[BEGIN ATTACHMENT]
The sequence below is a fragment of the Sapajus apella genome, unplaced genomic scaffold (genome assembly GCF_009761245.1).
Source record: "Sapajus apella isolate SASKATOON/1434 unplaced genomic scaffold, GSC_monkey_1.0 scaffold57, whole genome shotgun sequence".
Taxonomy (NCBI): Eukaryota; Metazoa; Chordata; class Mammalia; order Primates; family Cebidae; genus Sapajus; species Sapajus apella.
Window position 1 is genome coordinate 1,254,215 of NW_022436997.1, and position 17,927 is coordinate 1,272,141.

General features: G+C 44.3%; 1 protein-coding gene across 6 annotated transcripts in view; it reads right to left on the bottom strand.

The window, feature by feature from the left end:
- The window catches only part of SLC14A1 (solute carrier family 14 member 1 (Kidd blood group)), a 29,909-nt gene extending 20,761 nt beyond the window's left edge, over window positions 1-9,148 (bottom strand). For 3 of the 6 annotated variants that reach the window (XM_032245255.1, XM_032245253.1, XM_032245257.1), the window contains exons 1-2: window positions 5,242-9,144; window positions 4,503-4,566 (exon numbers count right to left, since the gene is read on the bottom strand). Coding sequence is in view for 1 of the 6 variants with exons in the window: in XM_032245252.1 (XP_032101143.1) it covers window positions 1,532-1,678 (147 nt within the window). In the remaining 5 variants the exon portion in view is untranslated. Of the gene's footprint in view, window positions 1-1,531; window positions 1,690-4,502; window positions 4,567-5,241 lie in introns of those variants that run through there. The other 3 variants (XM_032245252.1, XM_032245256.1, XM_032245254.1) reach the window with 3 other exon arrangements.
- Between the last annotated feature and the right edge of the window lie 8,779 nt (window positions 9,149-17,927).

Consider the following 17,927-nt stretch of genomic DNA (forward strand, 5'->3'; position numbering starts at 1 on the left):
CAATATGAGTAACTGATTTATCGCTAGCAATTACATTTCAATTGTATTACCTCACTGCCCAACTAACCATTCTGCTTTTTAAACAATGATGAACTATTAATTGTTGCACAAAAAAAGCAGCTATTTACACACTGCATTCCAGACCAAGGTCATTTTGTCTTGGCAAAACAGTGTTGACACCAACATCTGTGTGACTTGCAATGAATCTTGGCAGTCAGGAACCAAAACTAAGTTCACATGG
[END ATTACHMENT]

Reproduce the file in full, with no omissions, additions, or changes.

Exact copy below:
The sequence below is a fragment of the Sapajus apella genome, unplaced genomic scaffold (genome assembly GCF_009761245.1).
Source record: "Sapajus apella isolate SASKATOON/1434 unplaced genomic scaffold, GSC_monkey_1.0 scaffold57, whole genome shotgun sequence".
Taxonomy (NCBI): Eukaryota; Metazoa; Chordata; class Mammalia; order Primates; family Cebidae; genus Sapajus; species Sapajus apella.
Window position 1 is genome coordinate 1,254,215 of NW_022436997.1, and position 17,927 is coordinate 1,272,141.

General features: G+C 44.3%; 1 protein-coding gene across 6 annotated transcripts in view; it reads right to left on the bottom strand.

The window, feature by feature from the left end:
- The window catches only part of SLC14A1 (solute carrier family 14 member 1 (Kidd blood group)), a 29,909-nt gene extending 20,761 nt beyond the window's left edge, over window positions 1-9,148 (bottom strand). For 3 of the 6 annotated variants that reach the window (XM_032245255.1, XM_032245253.1, XM_032245257.1), the window contains exons 1-2: window positions 5,242-9,144; window positions 4,503-4,566 (exon numbers count right to left, since the gene is read on the bottom strand). Coding sequence is in view for 1 of the 6 variants with exons in the window: in XM_032245252.1 (XP_032101143.1) it covers window positions 1,532-1,678 (147 nt within the window). In the remaining 5 variants the exon portion in view is untranslated. Of the gene's footprint in view, window positions 1-1,531; window positions 1,690-4,502; window positions 4,567-5,241 lie in introns of those variants that run through there. The other 3 variants (XM_032245252.1, XM_032245256.1, XM_032245254.1) reach the window with 3 other exon arrangements.
- Between the last annotated feature and the right edge of the window lie 8,779 nt (window positions 9,149-17,927).

Consider the following 17,927-nt stretch of genomic DNA (forward strand, 5'->3'; position numbering starts at 1 on the left):
CAATATGAGTAACTGATTTATCGCTAGCAATTACATTTCAATTGTATTACCTCACTGCCCAACTAACCATTCTGCTTTTTAAACAATGATGAACTATTAATTGTTGCACAAAAAAAGCAGCTATTTACACACTGCATTCCAGACCAAGGTCATTTTGTCTTGGCAAAACAGTGTTGACACCAACATCTGTGTGACTTGCAATGAATCTTGGCAGTCAGGAACCAAAACTAAGTTCACATGG